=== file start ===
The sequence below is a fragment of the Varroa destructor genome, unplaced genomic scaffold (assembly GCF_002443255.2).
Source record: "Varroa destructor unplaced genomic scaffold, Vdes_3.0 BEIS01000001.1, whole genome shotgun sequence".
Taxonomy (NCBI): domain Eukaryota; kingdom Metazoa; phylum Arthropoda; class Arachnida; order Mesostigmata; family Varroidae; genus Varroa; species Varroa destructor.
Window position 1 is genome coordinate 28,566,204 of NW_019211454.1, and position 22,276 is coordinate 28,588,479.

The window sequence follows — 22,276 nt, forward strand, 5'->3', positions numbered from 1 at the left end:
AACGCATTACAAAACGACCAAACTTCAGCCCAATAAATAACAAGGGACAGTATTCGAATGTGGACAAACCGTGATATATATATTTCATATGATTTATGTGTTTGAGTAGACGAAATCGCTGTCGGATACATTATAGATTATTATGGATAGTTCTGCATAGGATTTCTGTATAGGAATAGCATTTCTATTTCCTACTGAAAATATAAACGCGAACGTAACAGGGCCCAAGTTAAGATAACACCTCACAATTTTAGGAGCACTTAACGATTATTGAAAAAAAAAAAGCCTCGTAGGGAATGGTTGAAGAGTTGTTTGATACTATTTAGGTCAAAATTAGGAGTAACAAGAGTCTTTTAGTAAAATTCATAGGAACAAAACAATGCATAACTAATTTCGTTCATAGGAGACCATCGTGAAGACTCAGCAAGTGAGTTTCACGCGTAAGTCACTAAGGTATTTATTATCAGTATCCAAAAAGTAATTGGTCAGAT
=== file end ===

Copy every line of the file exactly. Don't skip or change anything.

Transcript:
The sequence below is a fragment of the Varroa destructor genome, unplaced genomic scaffold (assembly GCF_002443255.2).
Source record: "Varroa destructor unplaced genomic scaffold, Vdes_3.0 BEIS01000001.1, whole genome shotgun sequence".
Taxonomy (NCBI): domain Eukaryota; kingdom Metazoa; phylum Arthropoda; class Arachnida; order Mesostigmata; family Varroidae; genus Varroa; species Varroa destructor.
Window position 1 is genome coordinate 28,566,204 of NW_019211454.1, and position 22,276 is coordinate 28,588,479.

The window sequence follows — 22,276 nt, forward strand, 5'->3', positions numbered from 1 at the left end:
AACGCATTACAAAACGACCAAACTTCAGCCCAATAAATAACAAGGGACAGTATTCGAATGTGGACAAACCGTGATATATATATTTCATATGATTTATGTGTTTGAGTAGACGAAATCGCTGTCGGATACATTATAGATTATTATGGATAGTTCTGCATAGGATTTCTGTATAGGAATAGCATTTCTATTTCCTACTGAAAATATAAACGCGAACGTAACAGGGCCCAAGTTAAGATAACACCTCACAATTTTAGGAGCACTTAACGATTATTGAAAAAAAAAAAGCCTCGTAGGGAATGGTTGAAGAGTTGTTTGATACTATTTAGGTCAAAATTAGGAGTAACAAGAGTCTTTTAGTAAAATTCATAGGAACAAAACAATGCATAACTAATTTCGTTCATAGGAGACCATCGTGAAGACTCAGCAAGTGAGTTTCACGCGTAAGTCACTAAGGTATTTATTATCAGTATCCAAAAAGTAATTGGTCAGAT